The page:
Dries Van Noten celebrates his century
A bona fide fashion moment at Dries Van Noten, whose catwalk featured dozens of fashion runway legends dazzling inside the darkness of the Salle Marcel Cerdan boxing ring of Bercy and cheering up a dank wet Paris Wednesday. A casting of greatest-hit models, for a show based on a greatest-hits selection of Van Noten’s own fabrics.
In an age when independent designers find it increasingly difficult to survive without the muscle of a giant luxury conglomerate or the backing of an investment fund, Van Noten still manages to thrive on his very own terms. And to create great fashion statements to celebrate important milestones in his career. For his 50th show in 2004, Van Noten staged a dinner party for 300 editors and buyers – each with their own designated waiter – and then got his cast to march down the table inside a giant disused Pratt & Whitney factory north of Paris. Another 50 shows later, on Wednesday, he generously flew in over a score of ex-supermodels from New York and Los Angeles to grace the French capital – Nadja Auermann, Trish Goff, Michelle Hicks, Liya Kebede, Alek Wek and Erin O’Connor.
Some fellow Belgians could take the train from Brussels like runway legends Anna Oost, Elise Crombez or Guinevere von Seenus, while local It Gal Caroline de Maigret just needed an Uber.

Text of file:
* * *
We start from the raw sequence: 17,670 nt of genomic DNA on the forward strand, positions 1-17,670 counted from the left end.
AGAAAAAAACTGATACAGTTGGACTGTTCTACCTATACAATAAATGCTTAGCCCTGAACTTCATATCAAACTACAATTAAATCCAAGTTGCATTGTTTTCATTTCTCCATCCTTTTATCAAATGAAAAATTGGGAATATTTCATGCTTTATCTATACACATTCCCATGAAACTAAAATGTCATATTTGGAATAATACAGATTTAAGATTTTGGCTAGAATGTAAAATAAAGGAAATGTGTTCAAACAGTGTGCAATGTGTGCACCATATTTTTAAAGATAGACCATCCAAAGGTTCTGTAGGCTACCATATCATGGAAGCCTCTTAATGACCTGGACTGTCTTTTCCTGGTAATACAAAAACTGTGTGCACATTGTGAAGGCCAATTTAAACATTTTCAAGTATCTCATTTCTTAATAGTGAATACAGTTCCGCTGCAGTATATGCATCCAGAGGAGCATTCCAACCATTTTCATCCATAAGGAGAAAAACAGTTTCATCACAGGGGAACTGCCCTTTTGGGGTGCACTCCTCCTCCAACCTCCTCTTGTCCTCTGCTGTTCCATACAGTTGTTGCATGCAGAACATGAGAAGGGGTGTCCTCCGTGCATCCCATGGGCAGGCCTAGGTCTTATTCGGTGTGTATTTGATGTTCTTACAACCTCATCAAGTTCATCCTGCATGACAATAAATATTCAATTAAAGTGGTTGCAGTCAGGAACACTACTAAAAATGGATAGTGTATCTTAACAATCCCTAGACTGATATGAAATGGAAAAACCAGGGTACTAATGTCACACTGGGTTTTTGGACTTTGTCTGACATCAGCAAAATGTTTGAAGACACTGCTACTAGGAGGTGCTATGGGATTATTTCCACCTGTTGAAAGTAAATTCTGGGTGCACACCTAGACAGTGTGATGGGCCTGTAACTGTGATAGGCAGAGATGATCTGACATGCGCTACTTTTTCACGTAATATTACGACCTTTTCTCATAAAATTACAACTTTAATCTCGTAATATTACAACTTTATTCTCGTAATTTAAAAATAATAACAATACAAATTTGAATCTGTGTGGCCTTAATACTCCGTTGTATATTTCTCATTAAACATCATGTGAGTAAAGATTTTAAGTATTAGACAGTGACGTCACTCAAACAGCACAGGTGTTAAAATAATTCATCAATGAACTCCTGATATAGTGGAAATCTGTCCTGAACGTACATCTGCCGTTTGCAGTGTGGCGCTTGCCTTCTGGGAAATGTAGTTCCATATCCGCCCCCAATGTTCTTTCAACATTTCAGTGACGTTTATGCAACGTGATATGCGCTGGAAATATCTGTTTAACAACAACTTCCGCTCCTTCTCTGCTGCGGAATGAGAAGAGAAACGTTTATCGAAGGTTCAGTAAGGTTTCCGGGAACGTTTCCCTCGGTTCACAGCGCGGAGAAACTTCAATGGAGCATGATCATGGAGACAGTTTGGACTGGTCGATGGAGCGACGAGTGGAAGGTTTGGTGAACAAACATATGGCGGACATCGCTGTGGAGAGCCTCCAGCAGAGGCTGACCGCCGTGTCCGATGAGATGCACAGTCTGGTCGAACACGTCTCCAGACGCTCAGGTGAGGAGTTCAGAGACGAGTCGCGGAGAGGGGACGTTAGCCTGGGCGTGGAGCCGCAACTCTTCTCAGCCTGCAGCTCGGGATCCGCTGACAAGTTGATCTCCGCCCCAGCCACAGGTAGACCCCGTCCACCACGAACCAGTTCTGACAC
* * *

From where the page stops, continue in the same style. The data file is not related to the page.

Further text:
Several were stars of epic Helmut Lang shows, like uber-beauty Amber Valletta, stunning in a mannish blood orange pantsuit, cut in Van Noten’s famed oversized silhouette. For fall 2017, Dries riffed on his signature tunes – forgiving volume and an eclecticism that mixes ethnic imagery, manly tailoring, sportswear and scores of prints from his own archives.
Like on superstar Carolyn Murphy, poised in a dazzling shirtdress made in a revamped floral print from a 2014 show. Helpfully, Van Noten left a booklet of some of his favorite historic prints on each seat, all of which had been overprinted or embroidered with geometric shapes in vivid colors.
Enthused Valletta backstage: “I am just so honored to be in Dries' 100th show. Who would not be?”
Carving his own path, Van Noten never buys any ad pages in glossy magazines. He does not even have an ad campaign. He won’t even sign a perfume license, even though beauty companies would pay him an arm and a leg. Yet he continues to prosper and create great fashion and to stage marvelous shows. He earned a standing ovation today in Paris, and merited every clap.
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